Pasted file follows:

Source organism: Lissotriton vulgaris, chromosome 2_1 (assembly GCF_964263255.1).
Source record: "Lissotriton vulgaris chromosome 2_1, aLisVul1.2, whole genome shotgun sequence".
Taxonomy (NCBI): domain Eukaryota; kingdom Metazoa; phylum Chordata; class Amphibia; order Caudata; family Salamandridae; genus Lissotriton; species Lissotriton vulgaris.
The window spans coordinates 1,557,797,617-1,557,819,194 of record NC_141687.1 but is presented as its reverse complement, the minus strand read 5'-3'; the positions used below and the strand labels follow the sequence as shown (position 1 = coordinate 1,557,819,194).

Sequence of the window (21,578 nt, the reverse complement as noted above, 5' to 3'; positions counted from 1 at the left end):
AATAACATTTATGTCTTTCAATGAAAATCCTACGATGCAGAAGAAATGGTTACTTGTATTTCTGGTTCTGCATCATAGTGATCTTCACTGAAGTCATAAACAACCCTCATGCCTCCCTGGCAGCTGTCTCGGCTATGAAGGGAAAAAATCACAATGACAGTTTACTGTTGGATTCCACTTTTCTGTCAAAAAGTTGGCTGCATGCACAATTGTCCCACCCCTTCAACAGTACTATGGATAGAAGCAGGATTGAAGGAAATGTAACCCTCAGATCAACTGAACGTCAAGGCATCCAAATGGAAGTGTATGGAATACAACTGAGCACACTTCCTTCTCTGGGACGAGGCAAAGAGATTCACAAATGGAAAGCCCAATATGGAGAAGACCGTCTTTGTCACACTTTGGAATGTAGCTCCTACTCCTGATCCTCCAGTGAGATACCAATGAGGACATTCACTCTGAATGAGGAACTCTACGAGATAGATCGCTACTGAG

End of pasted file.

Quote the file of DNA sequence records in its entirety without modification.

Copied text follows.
Source organism: Lissotriton vulgaris, chromosome 2_1 (assembly GCF_964263255.1).
Source record: "Lissotriton vulgaris chromosome 2_1, aLisVul1.2, whole genome shotgun sequence".
Taxonomy (NCBI): domain Eukaryota; kingdom Metazoa; phylum Chordata; class Amphibia; order Caudata; family Salamandridae; genus Lissotriton; species Lissotriton vulgaris.
The window spans coordinates 1,557,797,617-1,557,819,194 of record NC_141687.1 but is presented as its reverse complement, the minus strand read 5'-3'; the positions used below and the strand labels follow the sequence as shown (position 1 = coordinate 1,557,819,194).

Sequence of the window (21,578 nt, the reverse complement as noted above, 5' to 3'; positions counted from 1 at the left end):
AATAACATTTATGTCTTTCAATGAAAATCCTACGATGCAGAAGAAATGGTTACTTGTATTTCTGGTTCTGCATCATAGTGATCTTCACTGAAGTCATAAACAACCCTCATGCCTCCCTGGCAGCTGTCTCGGCTATGAAGGGAAAAAATCACAATGACAGTTTACTGTTGGATTCCACTTTTCTGTCAAAAAGTTGGCTGCATGCACAATTGTCCCACCCCTTCAACAGTACTATGGATAGAAGCAGGATTGAAGGAAATGTAACCCTCAGATCAACTGAACGTCAAGGCATCCAAATGGAAGTGTATGGAATACAACTGAGCACACTTCCTTCTCTGGGACGAGGCAAAGAGATTCACAAATGGAAAGCCCAATATGGAGAAGACCGTCTTTGTCACACTTTGGAATGTAGCTCCTACTCCTGATCCTCCAGTGAGATACCAATGAGGACATTCACTCTGAATGAGGAACTCTACGAGATAGATCGCTACTGAG